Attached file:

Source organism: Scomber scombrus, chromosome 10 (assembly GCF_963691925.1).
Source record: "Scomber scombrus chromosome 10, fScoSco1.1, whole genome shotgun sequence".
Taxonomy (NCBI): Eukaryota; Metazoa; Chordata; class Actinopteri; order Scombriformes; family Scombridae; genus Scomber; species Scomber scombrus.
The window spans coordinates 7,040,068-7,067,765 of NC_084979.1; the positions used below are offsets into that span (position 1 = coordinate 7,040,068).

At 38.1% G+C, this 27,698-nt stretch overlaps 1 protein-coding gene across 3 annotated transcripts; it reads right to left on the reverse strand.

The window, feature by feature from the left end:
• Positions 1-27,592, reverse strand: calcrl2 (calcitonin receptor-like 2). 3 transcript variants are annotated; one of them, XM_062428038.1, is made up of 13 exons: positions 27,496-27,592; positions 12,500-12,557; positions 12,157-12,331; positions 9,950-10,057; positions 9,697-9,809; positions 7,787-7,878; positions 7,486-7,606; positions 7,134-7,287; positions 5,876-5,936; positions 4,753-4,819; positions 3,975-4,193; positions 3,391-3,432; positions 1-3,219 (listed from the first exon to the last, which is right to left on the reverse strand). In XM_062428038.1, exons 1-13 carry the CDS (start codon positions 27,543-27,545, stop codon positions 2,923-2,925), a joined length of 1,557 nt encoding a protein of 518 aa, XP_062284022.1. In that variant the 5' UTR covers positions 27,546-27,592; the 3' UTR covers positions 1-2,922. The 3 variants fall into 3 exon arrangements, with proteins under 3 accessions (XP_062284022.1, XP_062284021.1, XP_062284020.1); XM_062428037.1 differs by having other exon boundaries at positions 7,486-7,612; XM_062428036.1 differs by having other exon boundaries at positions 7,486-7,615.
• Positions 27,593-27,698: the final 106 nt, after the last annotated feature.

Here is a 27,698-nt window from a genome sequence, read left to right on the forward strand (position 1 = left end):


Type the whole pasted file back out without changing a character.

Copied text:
Source organism: Scomber scombrus, chromosome 10 (assembly GCF_963691925.1).
Source record: "Scomber scombrus chromosome 10, fScoSco1.1, whole genome shotgun sequence".
Taxonomy (NCBI): Eukaryota; Metazoa; Chordata; class Actinopteri; order Scombriformes; family Scombridae; genus Scomber; species Scomber scombrus.
The window spans coordinates 7,040,068-7,067,765 of NC_084979.1; the positions used below are offsets into that span (position 1 = coordinate 7,040,068).

At 38.1% G+C, this 27,698-nt stretch overlaps 1 protein-coding gene across 3 annotated transcripts; it reads right to left on the reverse strand.

The window, feature by feature from the left end:
• Positions 1-27,592, reverse strand: calcrl2 (calcitonin receptor-like 2). 3 transcript variants are annotated; one of them, XM_062428038.1, is made up of 13 exons: positions 27,496-27,592; positions 12,500-12,557; positions 12,157-12,331; positions 9,950-10,057; positions 9,697-9,809; positions 7,787-7,878; positions 7,486-7,606; positions 7,134-7,287; positions 5,876-5,936; positions 4,753-4,819; positions 3,975-4,193; positions 3,391-3,432; positions 1-3,219 (listed from the first exon to the last, which is right to left on the reverse strand). In XM_062428038.1, exons 1-13 carry the CDS (start codon positions 27,543-27,545, stop codon positions 2,923-2,925), a joined length of 1,557 nt encoding a protein of 518 aa, XP_062284022.1. In that variant the 5' UTR covers positions 27,546-27,592; the 3' UTR covers positions 1-2,922. The 3 variants fall into 3 exon arrangements, with proteins under 3 accessions (XP_062284022.1, XP_062284021.1, XP_062284020.1); XM_062428037.1 differs by having other exon boundaries at positions 7,486-7,612; XM_062428036.1 differs by having other exon boundaries at positions 7,486-7,615.
• Positions 27,593-27,698: the final 106 nt, after the last annotated feature.

Here is a 27,698-nt window from a genome sequence, read left to right on the forward strand (position 1 = left end):